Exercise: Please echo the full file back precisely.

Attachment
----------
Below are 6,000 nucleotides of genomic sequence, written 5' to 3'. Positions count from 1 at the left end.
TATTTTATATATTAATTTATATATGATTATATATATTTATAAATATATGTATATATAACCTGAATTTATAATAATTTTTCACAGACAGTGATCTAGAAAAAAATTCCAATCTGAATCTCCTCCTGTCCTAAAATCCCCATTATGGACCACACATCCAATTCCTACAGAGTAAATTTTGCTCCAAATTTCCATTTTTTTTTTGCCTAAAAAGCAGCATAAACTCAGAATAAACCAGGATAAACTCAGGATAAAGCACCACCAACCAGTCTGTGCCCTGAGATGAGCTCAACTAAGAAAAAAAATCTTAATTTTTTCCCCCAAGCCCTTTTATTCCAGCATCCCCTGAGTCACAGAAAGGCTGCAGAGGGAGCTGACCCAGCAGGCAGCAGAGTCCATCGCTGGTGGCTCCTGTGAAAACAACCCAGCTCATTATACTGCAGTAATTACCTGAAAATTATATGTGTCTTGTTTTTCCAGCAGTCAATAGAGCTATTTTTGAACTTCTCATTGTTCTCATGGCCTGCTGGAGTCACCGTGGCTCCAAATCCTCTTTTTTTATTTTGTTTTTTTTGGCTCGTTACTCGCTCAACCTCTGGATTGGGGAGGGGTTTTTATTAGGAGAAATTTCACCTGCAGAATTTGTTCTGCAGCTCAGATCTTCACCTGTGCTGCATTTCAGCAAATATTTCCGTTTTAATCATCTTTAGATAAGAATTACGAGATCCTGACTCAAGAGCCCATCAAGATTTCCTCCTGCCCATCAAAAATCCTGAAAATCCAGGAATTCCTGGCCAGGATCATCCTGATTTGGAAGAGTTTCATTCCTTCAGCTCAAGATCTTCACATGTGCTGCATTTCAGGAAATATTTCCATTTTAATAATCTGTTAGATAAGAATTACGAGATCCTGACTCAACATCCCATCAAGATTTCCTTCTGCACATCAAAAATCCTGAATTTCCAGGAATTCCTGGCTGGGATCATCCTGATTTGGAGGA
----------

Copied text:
Below are 6,000 nucleotides of genomic sequence, written 5' to 3'. Positions count from 1 at the left end.
TATTTTATATATTAATTTATATATGATTATATATATTTATAAATATATGTATATATAACCTGAATTTATAATAATTTTTCACAGACAGTGATCTAGAAAAAAATTCCAATCTGAATCTCCTCCTGTCCTAAAATCCCCATTATGGACCACACATCCAATTCCTACAGAGTAAATTTTGCTCCAAATTTCCATTTTTTTTTTGCCTAAAAAGCAGCATAAACTCAGAATAAACCAGGATAAACTCAGGATAAAGCACCACCAACCAGTCTGTGCCCTGAGATGAGCTCAACTAAGAAAAAAAATCTTAATTTTTTCCCCCAAGCCCTTTTATTCCAGCATCCCCTGAGTCACAGAAAGGCTGCAGAGGGAGCTGACCCAGCAGGCAGCAGAGTCCATCGCTGGTGGCTCCTGTGAAAACAACCCAGCTCATTATACTGCAGTAATTACCTGAAAATTATATGTGTCTTGTTTTTCCAGCAGTCAATAGAGCTATTTTTGAACTTCTCATTGTTCTCATGGCCTGCTGGAGTCACCGTGGCTCCAAATCCTCTTTTTTTATTTTGTTTTTTTTGGCTCGTTACTCGCTCAACCTCTGGATTGGGGAGGGGTTTTTATTAGGAGAAATTTCACCTGCAGAATTTGTTCTGCAGCTCAGATCTTCACCTGTGCTGCATTTCAGCAAATATTTCCGTTTTAATCATCTTTAGATAAGAATTACGAGATCCTGACTCAAGAGCCCATCAAGATTTCCTCCTGCCCATCAAAAATCCTGAAAATCCAGGAATTCCTGGCCAGGATCATCCTGATTTGGAAGAGTTTCATTCCTTCAGCTCAAGATCTTCACATGTGCTGCATTTCAGGAAATATTTCCATTTTAATAATCTGTTAGATAAGAATTACGAGATCCTGACTCAACATCCCATCAAGATTTCCTTCTGCACATCAAAAATCCTGAATTTCCAGGAATTCCTGGCTGGGATCATCCTGATTTGGAGGA